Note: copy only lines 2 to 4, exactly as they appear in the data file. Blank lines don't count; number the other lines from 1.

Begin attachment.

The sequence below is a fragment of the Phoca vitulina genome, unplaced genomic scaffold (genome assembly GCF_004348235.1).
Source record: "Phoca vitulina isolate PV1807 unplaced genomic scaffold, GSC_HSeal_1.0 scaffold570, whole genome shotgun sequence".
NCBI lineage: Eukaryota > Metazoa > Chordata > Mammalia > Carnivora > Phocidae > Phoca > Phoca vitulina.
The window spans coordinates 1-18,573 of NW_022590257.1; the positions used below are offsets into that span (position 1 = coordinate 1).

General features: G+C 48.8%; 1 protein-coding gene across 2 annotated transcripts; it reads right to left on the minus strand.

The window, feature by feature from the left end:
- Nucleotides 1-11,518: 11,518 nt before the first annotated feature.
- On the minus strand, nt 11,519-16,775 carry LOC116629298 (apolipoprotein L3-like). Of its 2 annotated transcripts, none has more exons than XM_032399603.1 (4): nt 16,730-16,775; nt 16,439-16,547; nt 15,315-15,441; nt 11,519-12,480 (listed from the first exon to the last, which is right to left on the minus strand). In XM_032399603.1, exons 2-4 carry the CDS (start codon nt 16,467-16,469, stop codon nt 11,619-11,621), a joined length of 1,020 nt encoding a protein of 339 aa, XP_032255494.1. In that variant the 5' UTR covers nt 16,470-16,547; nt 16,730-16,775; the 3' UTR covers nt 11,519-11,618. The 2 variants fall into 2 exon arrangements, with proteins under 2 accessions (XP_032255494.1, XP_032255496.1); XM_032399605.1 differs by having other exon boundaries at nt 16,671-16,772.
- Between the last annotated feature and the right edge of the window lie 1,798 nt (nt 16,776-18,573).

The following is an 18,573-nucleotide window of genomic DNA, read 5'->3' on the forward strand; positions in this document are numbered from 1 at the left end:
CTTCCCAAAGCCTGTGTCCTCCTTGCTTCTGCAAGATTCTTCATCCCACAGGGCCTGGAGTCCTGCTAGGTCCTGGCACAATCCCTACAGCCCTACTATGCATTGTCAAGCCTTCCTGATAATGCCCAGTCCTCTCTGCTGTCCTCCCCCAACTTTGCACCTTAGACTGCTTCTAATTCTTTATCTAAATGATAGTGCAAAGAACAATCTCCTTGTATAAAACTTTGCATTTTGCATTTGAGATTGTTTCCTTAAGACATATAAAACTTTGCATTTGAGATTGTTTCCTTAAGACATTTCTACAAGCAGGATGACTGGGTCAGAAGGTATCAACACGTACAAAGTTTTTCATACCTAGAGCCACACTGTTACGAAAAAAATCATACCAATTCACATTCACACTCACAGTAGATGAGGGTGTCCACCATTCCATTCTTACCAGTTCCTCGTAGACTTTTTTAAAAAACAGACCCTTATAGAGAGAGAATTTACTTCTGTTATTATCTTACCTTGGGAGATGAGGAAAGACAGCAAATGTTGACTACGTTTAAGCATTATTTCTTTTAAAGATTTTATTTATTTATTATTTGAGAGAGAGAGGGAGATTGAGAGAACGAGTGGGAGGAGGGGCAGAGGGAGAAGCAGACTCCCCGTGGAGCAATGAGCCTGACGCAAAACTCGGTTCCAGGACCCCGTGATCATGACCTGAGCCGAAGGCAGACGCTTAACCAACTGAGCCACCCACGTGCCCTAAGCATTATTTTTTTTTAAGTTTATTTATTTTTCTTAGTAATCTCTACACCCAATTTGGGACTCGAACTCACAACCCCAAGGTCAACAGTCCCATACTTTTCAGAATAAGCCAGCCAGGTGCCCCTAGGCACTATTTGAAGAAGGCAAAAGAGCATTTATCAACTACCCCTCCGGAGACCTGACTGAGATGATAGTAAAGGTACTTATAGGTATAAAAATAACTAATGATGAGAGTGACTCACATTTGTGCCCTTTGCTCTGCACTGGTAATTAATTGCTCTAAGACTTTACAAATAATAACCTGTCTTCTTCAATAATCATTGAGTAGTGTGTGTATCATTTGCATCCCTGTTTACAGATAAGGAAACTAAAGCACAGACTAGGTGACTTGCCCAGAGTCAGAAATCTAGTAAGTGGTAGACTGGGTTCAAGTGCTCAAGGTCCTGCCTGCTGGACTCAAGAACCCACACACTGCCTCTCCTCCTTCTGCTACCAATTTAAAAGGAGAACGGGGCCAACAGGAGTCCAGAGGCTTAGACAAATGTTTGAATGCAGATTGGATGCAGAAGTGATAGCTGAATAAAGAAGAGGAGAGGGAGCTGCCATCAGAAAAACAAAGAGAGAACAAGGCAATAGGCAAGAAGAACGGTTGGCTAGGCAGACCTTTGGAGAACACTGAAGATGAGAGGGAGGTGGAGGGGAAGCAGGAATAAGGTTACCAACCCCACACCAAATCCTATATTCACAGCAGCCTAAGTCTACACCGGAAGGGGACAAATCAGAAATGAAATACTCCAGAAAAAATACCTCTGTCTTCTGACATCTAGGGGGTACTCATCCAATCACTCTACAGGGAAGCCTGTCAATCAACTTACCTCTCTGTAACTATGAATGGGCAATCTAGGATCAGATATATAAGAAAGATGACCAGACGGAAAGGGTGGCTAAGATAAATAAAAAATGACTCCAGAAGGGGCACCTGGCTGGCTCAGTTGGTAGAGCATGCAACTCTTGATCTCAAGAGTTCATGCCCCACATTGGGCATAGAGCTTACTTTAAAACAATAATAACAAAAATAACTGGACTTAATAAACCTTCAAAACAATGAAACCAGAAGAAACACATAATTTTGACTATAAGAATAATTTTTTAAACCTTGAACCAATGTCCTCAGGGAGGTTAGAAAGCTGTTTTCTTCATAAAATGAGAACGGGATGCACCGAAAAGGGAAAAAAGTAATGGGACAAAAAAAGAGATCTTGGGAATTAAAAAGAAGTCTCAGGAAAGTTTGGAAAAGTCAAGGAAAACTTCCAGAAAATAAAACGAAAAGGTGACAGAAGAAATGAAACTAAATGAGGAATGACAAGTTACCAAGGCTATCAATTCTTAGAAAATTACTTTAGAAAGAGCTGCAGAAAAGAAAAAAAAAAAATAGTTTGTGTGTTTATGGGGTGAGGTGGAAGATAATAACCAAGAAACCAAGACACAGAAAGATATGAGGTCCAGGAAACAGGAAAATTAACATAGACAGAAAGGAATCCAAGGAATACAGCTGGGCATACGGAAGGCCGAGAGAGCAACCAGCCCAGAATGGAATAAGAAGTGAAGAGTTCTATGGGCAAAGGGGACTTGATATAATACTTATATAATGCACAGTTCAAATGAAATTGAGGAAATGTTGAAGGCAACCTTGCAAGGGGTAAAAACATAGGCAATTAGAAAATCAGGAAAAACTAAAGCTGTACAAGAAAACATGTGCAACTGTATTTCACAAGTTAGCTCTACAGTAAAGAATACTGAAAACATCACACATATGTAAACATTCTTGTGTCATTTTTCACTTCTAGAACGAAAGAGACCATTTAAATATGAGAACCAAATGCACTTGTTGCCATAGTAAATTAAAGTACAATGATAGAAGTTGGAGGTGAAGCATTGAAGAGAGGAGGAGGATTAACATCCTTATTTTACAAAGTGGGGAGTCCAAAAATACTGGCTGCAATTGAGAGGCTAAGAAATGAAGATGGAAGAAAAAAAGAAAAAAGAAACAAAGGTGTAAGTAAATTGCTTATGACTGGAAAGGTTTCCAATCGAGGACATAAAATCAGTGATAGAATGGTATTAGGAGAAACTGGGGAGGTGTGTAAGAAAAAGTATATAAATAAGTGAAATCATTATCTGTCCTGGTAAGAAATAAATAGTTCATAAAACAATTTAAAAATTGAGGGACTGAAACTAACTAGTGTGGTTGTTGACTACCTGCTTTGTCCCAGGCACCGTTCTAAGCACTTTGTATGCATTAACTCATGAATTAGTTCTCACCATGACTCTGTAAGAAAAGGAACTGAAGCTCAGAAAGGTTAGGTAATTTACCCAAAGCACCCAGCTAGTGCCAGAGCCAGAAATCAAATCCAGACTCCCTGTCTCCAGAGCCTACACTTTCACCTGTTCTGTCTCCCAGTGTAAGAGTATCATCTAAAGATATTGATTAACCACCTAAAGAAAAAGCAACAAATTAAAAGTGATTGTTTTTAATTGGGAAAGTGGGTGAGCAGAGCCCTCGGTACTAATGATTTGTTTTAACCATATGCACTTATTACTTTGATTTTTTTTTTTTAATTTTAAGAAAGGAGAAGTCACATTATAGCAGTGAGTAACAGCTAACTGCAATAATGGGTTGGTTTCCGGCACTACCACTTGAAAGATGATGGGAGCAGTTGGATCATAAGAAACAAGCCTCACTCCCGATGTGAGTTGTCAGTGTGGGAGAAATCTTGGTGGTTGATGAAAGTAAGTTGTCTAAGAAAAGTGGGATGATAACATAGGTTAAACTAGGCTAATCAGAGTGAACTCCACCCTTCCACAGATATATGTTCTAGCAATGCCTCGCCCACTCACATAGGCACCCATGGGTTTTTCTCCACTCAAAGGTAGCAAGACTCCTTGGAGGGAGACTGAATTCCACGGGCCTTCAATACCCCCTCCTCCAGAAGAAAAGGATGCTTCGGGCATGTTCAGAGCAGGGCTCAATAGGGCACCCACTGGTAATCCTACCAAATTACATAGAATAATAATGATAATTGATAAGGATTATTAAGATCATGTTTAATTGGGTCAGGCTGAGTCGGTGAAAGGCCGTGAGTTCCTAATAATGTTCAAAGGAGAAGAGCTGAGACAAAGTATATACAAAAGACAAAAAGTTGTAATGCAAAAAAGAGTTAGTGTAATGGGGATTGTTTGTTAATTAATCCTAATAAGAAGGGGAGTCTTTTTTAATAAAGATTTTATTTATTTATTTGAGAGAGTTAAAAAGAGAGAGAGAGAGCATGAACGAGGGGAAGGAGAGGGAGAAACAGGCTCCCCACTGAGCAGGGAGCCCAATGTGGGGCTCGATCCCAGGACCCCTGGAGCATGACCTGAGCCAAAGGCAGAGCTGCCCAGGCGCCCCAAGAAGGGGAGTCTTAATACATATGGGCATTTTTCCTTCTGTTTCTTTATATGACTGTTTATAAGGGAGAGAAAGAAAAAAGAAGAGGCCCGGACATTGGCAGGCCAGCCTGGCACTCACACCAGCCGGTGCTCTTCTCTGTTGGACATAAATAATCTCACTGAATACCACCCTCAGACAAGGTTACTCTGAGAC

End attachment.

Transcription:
Source record: "Phoca vitulina isolate PV1807 unplaced genomic scaffold, GSC_HSeal_1.0 scaffold570, whole genome shotgun sequence".
NCBI lineage: Eukaryota > Metazoa > Chordata > Mammalia > Carnivora > Phocidae > Phoca > Phoca vitulina.
The window spans coordinates 1-18,573 of NW_022590257.1; the positions used below are offsets into that span (position 1 = coordinate 1).